Investigative Reports

InvestigateWest's mission is to do in-depth, investigative reports on important topics in the West, especially the Pacific Northwest, with a focus on the environment, health and social justice.

Toxic acid puts millions at risk

SEE ALSO:

CPI's national look at the danger

ConocoPhillips refinery's record in Washington

How Tesoro's Anacortes refinery embodies slipping safety culture of oil industry

How journalists collaborated to bring you this story

For 170,000 people living in and around Bellingham, it’s a distinctly chilling scenario: Something goes horribly wrong at the ConocoPhillips’ refinery near Ferndale and over the next 10 minutes 110,000 pounds of hydrofluoric acid explodes into a cloud that goes on to burn the lungs of whole neighborhoods or towns, causing widespread shortness of breath, wheezing, chest pain and possibly even death.

The ConocoPhillips refinery is the only refinery in Washington using a chemical known as hydrofluoric acid, described by federal health officials as a “highly corrosive . . . serious systemic poison.” The stuff is so toxic that it can harm people up to 14 miles downwind, government records show.  

“You mean the most deadly chemical ever invented?” asked environmental activist Denny Larson of Global Community Monitor. “I’ve worked on refinery issues for 25 years. This has been a major issue for at least that long because it is known as one of the most deadly chemicals ever invented.”

Confirms Mark MacIntyre, spokesman for the U.S. Environmental Protection Agency in Seattle:  “It’s horrible stuff. It’s some of the worst stuff in the spill-response world.”

Shocking air safety breaches emerge nationwide in data analysis

See related content: NASA fields growing number of air-safety reports with limited staff

By Brant Houston, Investigative News Network; Robert McClure, InvestigateWest; and Kevin Crowe, The Watchdog Institute

A commercial airline pilot en route to San Diego International Airport looks out a window at 10,800 feet and sees a Lockheed S-3 Viking Navy jet coming right at him. 

“The captain quickly pulled up on the control column to avoid hitting the S3,” the co-pilot wrote in a report filed with federal officials. “He turned his head to the right, which made me look out of my window on the right. And the window was full of the S3.” 

The two planes passed within about 100 feet of each other. 

This is just one of thousands of examples of near-misses, bad communications, equipment failures, wildlife hits and sometimes just silly but dangerous errors contained in an aviation safety database collected and analyzed by NASA.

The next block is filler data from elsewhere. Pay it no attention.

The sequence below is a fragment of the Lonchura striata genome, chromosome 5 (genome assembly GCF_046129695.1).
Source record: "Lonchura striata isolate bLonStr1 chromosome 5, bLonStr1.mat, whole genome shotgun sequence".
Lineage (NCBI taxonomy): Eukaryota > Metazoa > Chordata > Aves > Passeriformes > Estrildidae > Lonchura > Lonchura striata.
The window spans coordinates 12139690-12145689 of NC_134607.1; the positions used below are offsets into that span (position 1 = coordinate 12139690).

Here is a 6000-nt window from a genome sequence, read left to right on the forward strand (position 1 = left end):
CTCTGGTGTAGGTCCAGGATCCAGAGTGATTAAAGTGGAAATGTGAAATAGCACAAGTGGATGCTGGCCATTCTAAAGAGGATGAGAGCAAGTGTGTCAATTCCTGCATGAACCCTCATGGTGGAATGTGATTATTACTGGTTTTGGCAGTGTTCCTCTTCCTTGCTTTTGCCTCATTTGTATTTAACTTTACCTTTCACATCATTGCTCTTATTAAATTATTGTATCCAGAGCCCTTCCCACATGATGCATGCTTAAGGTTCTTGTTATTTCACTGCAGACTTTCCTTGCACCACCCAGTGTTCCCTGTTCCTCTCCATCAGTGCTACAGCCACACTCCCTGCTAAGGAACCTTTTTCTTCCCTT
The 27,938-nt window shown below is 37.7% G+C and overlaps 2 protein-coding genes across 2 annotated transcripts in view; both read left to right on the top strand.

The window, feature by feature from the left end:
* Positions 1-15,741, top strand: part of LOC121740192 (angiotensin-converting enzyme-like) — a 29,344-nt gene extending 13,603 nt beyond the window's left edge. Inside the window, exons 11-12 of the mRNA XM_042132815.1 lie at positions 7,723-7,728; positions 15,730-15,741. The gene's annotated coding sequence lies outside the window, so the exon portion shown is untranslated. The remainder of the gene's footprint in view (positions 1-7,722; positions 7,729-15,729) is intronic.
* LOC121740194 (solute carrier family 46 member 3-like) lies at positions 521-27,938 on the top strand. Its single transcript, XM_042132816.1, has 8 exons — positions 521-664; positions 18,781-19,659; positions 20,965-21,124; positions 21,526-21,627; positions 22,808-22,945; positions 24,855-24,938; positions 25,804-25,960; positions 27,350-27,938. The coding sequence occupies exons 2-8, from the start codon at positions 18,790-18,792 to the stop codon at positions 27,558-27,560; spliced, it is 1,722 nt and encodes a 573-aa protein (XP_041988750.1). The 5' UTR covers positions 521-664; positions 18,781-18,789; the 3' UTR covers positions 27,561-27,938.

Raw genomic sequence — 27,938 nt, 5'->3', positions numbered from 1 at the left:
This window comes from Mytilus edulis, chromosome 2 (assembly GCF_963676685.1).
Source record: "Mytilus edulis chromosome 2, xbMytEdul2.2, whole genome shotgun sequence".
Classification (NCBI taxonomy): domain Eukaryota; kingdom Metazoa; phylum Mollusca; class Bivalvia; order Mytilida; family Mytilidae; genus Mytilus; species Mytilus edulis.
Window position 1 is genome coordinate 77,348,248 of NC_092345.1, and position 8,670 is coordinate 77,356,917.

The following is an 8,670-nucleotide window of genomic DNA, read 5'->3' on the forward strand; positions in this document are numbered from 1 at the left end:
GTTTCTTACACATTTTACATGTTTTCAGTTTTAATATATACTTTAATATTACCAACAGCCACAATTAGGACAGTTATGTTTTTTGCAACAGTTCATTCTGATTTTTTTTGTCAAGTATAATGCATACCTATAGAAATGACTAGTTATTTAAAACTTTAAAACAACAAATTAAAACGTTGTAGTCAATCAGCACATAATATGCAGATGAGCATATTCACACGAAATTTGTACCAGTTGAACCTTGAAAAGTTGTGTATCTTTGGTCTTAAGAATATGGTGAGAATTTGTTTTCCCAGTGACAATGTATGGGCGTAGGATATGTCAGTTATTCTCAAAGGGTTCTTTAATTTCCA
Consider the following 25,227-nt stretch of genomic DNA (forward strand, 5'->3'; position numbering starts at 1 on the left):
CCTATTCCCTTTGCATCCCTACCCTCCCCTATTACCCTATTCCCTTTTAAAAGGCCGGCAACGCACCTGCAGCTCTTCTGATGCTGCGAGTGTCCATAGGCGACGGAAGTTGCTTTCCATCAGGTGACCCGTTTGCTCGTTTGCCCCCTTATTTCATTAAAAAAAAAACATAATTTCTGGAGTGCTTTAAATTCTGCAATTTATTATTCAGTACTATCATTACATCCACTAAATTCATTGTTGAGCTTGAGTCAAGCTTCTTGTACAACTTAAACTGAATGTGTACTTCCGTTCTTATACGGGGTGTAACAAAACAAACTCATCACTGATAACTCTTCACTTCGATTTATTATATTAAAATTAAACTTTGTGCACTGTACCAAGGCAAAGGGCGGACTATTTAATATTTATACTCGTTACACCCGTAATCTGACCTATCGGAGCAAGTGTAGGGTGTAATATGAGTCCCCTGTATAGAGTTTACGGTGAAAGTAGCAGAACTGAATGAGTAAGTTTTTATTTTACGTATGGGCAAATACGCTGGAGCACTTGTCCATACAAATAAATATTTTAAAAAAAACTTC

A six-month examination of more than 150,000 reports filed by pilots and others in the aviation industry over the past 20 years reveals surprising and sometimes shocking safety breaches and close calls at local, regional and major airports throughout the country. 

A consortium of journalists working at six nonprofit investigative centers across the U.S. reviewed the records with Investigative News Network, of which they are members, and National Public Radio. To put the confidential reports into context, the journalists did extensive data analysis of the reports and conducted scores of interviews with pilots, air traffic controllers and aviation safety experts. 

Byline: 

NASA fields growing number of air-safety reports with limited staff

See related content: Aviation safety reports reveal frequent safety problems at airports, in sky

The number of reports filed with the Aviation Safety Reporting System is soaring, but the funding for the staff handling the reports is grounded.

“We’re hitting records every day in terms of volume,” said Linda Connell of NASA, director of the system. “We could do more if we had more. … We’ve been flat-funded since 1997.”

Connell said all reports are reviewed within three days by a team of about 10 part-time air-safety experts with decades of combined experience as pilots, controllers and other related jobs.

But only 20 percent of the reports are processed fully – which means contacting the person who filed the report, summarizing it and then posting it in the database available to the public. The rest of the reports are not revealed.

The database amassed by NASA is valuable, air-safety experts say, because it allows air-safety professionals to quickly and confidentially report problems that often are the result of systemic flaws – flaws the system seeks to illuminate.

Connell said pilots, controllers and others are comfortable confessing their flubs to NASA because the agency has no power to punish them, yet is knowledgeable about aeronautics and air safety.                                     

In exchange, the system usually allows a pilot or controller who makes such a report to escape punitive action by the Federal Aviation Administration, the agency that licenses pilots and controllers.

 Encouraging frank disclosures is a good trade for the lack of prosecution, Connell said.

Byline: 

Court backs strong Washington rules to rein in polluted rainwater runoff

In a ruling with statewide implications that hands a victory to environmentalists, the Washington Pollution Control Hearings Board rejected a system to control polluted rainwater runoff in Clark County that partially shifted the financial burden from developers to the public.

The board’s multi-pronged 2-1 decision shot down a special deal cut by the Department of Ecology for Clark County, saying Ecology punted on its responsibilities to rein in the fast-growing pollution source, instead allowing the county so much leeway that it amounts to “an impermissible self-regulatory program” when Ecology is supposed to be in charge. The board’s ruling holds that the resulting system violates the federal Clean Water Act and state law.

It’s unclear for now whether the state, Clark County or developers will appeal. The case is focused on rainwater runoff, known as “stormwater,” which is Puget Sound’s largest source of toxic pollutants and is a major factor in the decline of waterways statewide.

The pollution starts when raindrops hit hard surfaces – parking lots, roofs, streets, and so forth. That water coalesces into rivulets that run downhill toward the nearest river, lake, stream or bay, picking up pollution that transforms the water into a bouillabaisse of tainted substances including oil, gas, animal excrement, fertilizers and pesticides.